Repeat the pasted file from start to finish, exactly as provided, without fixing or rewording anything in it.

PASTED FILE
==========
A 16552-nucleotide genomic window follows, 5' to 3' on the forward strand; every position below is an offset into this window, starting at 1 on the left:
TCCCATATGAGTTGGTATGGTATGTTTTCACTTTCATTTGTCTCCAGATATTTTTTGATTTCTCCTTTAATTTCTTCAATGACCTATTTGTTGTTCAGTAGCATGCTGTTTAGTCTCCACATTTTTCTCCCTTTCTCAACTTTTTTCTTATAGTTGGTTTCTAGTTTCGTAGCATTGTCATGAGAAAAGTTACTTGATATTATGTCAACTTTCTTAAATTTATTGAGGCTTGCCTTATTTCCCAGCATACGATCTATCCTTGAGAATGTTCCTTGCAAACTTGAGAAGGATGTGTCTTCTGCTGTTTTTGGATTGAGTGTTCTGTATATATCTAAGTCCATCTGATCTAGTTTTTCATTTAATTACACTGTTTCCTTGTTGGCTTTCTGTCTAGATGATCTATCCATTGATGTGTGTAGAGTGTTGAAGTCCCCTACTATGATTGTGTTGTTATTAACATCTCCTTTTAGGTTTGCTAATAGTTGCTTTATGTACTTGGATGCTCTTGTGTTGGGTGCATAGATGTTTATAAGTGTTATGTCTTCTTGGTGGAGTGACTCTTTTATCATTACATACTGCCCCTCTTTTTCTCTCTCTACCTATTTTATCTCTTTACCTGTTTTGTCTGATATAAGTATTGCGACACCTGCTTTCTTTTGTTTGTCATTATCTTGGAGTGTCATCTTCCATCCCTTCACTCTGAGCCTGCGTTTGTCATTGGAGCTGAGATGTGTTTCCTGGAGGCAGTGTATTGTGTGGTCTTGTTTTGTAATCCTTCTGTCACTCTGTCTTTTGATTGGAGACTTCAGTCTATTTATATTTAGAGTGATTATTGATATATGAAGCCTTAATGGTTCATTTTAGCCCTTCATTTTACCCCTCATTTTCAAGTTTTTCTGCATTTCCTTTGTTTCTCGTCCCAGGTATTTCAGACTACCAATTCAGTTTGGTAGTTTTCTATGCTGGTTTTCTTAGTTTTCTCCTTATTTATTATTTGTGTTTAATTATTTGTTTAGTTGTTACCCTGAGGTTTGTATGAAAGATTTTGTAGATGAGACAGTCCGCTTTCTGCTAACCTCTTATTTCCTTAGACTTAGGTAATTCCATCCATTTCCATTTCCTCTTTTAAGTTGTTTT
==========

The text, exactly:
A 16552-nucleotide genomic window follows, 5' to 3' on the forward strand; every position below is an offset into this window, starting at 1 on the left:
TCCCATATGAGTTGGTATGGTATGTTTTCACTTTCATTTGTCTCCAGATATTTTTTGATTTCTCCTTTAATTTCTTCAATGACCTATTTGTTGTTCAGTAGCATGCTGTTTAGTCTCCACATTTTTCTCCCTTTCTCAACTTTTTTCTTATAGTTGGTTTCTAGTTTCGTAGCATTGTCATGAGAAAAGTTACTTGATATTATGTCAACTTTCTTAAATTTATTGAGGCTTGCCTTATTTCCCAGCATACGATCTATCCTTGAGAATGTTCCTTGCAAACTTGAGAAGGATGTGTCTTCTGCTGTTTTTGGATTGAGTGTTCTGTATATATCTAAGTCCATCTGATCTAGTTTTTCATTTAATTACACTGTTTCCTTGTTGGCTTTCTGTCTAGATGATCTATCCATTGATGTGTGTAGAGTGTTGAAGTCCCCTACTATGATTGTGTTGTTATTAACATCTCCTTTTAGGTTTGCTAATAGTTGCTTTATGTACTTGGATGCTCTTGTGTTGGGTGCATAGATGTTTATAAGTGTTATGTCTTCTTGGTGGAGTGACTCTTTTATCATTACATACTGCCCCTCTTTTTCTCTCTCTACCTATTTTATCTCTTTACCTGTTTTGTCTGATATAAGTATTGCGACACCTGCTTTCTTTTGTTTGTCATTATCTTGGAGTGTCATCTTCCATCCCTTCACTCTGAGCCTGCGTTTGTCATTGGAGCTGAGATGTGTTTCCTGGAGGCAGTGTATTGTGTGGTCTTGTTTTGTAATCCTTCTGTCACTCTGTCTTTTGATTGGAGACTTCAGTCTATTTATATTTAGAGTGATTATTGATATATGAAGCCTTAATGGTTCATTTTAGCCCTTCATTTTACCCCTCATTTTCAAGTTTTTCTGCATTTCCTTTGTTTCTCGTCCCAGGTATTTCAGACTACCAATTCAGTTTGGTAGTTTTCTATGCTGGTTTTCTTAGTTTTCTCCTTATTTATTATTTGTGTTTAATTATTTGTTTAGTTGTTACCCTGAGGTTTGTATGAAAGATTTTGTAGATGAGACAGTCCGCTTTCTGCTAACCTCTTATTTCCTTAGACTTAGGTAATTCCATCCATTTCCATTTCCTCTTTTAAGTTGTTTT